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Google and Walmart have partnered to enable voice-based online grocery shopping through the Google Assistant platform, reports Bloomberg.
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The companies have worked together intermittently since Google launched its Google Home smart speaker in late 2016, in various attempts to offer a voice commerce package to challenge Amazon. This latest cooperative venture could offer an option that matches Amazon’s voice shopping function in the grocery space, and it could also address some of the issues preventing voice from taking a larger role in e-commerce. However, the effectiveness of Google and Walmart’s new capability will likely be limited by installed base.
Here’s what it means: US consumers continue to adopt voice-based devices — Business Insider Intelligence estimates that there are around 120 million smart speakers installed so far, not to mention myriad voice-enabled smartphones — which provides companies a key platform for engagement.
- Both Google and Walmart compete with Amazon on various fronts, but neither boasts the combination of voice and e-commerce that the Seattle-based titan does. Google is second to Amazon in the US smart speaker market, but far exceeds the e-commerce giant in total voice assistant installed base, with over 100 million smartphones with Google Assistant in the US as well. Walmart, meanwhile, is the third-largest e-commerce retailer in the US, trailing only Amazon and eBay in volume. But neither Walmart nor Google has strength in the areas where the other excels.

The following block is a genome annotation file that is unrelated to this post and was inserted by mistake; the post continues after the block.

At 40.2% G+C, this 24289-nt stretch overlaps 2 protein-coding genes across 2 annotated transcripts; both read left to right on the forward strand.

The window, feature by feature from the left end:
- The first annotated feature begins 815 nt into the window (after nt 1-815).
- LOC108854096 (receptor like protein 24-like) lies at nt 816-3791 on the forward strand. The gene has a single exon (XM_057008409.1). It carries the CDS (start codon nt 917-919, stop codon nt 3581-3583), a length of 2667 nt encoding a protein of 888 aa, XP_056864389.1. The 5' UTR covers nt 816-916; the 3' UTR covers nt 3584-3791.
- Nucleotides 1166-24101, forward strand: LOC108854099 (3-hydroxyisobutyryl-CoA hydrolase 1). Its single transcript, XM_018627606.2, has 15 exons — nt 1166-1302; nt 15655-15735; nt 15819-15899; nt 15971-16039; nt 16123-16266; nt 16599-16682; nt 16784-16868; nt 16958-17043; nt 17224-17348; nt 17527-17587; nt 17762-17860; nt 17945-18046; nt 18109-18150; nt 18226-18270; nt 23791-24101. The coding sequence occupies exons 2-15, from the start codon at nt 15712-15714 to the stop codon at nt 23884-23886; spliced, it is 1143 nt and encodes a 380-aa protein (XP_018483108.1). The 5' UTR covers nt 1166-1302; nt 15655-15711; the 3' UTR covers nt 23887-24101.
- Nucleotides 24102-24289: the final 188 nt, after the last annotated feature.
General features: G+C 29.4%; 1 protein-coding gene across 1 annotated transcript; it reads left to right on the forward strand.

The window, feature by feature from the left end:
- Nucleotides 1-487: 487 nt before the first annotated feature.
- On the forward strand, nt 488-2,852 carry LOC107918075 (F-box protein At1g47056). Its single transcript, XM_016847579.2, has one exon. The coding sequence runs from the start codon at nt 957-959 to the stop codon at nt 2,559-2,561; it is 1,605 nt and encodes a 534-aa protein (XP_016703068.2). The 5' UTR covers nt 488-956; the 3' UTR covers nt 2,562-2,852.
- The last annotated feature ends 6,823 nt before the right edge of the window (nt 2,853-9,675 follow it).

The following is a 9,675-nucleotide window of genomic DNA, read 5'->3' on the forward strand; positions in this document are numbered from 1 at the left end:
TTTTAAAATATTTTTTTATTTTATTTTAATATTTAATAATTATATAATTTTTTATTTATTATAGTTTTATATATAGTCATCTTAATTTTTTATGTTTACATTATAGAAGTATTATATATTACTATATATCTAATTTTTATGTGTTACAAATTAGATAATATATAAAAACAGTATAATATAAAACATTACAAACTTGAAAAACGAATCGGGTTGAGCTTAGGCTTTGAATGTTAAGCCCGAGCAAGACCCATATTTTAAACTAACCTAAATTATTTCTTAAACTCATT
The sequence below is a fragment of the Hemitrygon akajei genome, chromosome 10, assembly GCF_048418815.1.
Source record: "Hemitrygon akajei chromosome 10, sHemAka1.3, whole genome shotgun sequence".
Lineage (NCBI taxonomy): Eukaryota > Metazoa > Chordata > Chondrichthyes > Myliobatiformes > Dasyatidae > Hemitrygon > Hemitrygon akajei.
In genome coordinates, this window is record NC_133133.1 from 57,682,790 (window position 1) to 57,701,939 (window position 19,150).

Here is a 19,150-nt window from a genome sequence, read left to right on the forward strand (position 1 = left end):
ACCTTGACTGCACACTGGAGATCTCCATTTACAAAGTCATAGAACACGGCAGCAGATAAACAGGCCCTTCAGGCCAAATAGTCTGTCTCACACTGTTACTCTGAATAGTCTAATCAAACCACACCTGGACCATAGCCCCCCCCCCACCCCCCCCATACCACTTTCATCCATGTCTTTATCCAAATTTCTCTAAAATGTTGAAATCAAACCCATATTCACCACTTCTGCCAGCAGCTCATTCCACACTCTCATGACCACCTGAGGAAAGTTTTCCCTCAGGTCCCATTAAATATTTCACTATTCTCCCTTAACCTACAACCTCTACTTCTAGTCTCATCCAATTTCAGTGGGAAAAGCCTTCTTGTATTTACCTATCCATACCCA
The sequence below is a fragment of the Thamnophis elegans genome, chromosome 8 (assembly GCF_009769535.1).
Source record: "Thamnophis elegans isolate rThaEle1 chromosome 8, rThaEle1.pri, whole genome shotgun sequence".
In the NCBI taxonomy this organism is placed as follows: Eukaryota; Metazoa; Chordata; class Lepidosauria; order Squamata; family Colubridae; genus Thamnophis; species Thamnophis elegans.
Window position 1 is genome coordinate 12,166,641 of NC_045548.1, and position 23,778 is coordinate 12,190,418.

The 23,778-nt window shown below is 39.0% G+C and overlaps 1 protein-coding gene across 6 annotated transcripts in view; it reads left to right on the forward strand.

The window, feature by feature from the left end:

- Now, customers looking to purchase groceries online will be able to use any of Google’s Assistant platforms to add products to a Walmart cart. One key feature is that the system will look to prior purchases to inform these new additions: A user can just say “add milk to my cart,” and Walmart’s system will add the brand and type that they typically buy. Adding items to the cart is the main functionality, rather than directly purchasing products by voice immediately after asking about them.
The bigger picture: Technology companies and e-tailers are trying to foster increased consumer engagement using the voice platform for shopping, but consumers haven’t warmed to the practice as of yet. Although nearly half of millennials own dedicated voice-enabled devices, just 14% of them have made a purchase by voice, and only 4% have done so multiple times, according to CouponFollow. Emphasizing voice as a medium for product research and learning rather than direct purchasing is a useful way to boost shopping engagement, as it allows the user to add something to a shopping list while completing another task in the home or while out using their mobile Google Assistant. This approach takes advantage of the way that consumers are showing they want to use the platform.
The biggest factor that could hold back Google and Walmart’s partnership is that they occupy limited portions of the smart speaker and e-commerce markets, respectively. Each trails Amazon in its segment, and their combined solution will only appeal to the consumers who use both Google’s smart speakers and Walmart’s e-commerce services regularly, which cuts down on overlap even further.
Amazon’s advantage in the voice shopping space comes from its presence in both the technology and e-commerce sectors. For a company to offer a viable product that could potentially dethrone the Echo-maker, it would need to boast similar integration coupled with a significant and loyal user base, which Google and Walmart lack.
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